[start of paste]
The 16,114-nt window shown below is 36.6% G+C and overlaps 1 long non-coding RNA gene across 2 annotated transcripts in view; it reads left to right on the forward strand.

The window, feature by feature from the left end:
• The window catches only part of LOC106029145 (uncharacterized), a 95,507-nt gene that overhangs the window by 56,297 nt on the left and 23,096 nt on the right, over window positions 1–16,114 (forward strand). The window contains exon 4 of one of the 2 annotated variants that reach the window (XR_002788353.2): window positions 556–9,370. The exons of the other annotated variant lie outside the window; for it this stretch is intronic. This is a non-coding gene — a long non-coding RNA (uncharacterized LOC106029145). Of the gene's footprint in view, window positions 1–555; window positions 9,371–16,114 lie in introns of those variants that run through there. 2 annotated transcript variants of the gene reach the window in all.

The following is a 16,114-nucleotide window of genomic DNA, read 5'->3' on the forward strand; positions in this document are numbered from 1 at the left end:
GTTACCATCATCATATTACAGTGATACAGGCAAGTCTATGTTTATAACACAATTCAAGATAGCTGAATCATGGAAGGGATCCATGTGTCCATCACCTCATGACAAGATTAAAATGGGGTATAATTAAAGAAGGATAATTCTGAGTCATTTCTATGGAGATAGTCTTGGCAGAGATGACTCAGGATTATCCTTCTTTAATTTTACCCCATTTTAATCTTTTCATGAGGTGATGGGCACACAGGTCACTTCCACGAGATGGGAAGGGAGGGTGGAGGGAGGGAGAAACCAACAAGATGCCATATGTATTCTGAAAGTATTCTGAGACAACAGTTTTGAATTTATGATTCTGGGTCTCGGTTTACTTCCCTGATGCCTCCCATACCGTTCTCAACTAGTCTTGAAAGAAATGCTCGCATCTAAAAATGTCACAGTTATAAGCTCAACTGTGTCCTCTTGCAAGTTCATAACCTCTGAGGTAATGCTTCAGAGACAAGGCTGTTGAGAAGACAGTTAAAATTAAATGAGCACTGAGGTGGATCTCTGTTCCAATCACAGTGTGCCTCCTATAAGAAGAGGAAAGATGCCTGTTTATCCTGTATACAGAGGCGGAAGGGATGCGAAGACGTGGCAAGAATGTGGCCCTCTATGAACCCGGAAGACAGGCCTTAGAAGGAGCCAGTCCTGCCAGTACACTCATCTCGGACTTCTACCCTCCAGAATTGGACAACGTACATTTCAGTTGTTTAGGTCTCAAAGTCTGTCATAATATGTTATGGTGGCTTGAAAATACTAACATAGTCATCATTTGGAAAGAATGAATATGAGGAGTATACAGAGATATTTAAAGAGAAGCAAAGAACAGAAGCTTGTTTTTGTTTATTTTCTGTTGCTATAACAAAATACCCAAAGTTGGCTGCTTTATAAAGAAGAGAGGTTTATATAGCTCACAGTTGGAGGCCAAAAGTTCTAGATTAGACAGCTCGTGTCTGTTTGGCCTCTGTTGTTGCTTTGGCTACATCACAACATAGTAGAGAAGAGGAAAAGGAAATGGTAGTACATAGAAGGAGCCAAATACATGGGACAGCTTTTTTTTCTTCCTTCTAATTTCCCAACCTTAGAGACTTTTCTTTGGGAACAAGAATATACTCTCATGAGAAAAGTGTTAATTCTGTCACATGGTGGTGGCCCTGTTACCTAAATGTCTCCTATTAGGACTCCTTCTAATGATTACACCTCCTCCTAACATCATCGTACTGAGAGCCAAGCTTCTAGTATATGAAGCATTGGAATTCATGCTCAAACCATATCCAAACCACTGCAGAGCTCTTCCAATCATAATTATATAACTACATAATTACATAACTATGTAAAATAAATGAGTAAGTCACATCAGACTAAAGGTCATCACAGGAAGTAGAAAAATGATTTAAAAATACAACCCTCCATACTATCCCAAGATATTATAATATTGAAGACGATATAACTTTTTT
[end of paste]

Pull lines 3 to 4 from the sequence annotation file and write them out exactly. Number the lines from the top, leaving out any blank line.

• The window catches only part of LOC106029145 (uncharacterized), a 95,507-nt gene that overhangs the window by 56,297 nt on the left and 23,096 nt on the right, over window positions 1–16,114 (forward strand). The window contains exon 4 of one of the 2 annotated variants that reach the window (XR_002788353.2): window positions 556–9,370. The exons of the other annotated variant lie outside the window; for it this stretch is intronic. This is a non-coding gene — a long non-coding RNA (uncharacterized LOC106029145). Of the gene's footprint in view, window positions 1–555; window positions 9,371–16,114 lie in introns of those variants that run through there. 2 annotated transcript variants of the gene reach the window in all.

The following is a 16,114-nucleotide window of genomic DNA, read 5'->3' on the forward strand; positions in this document are numbered from 1 at the left end: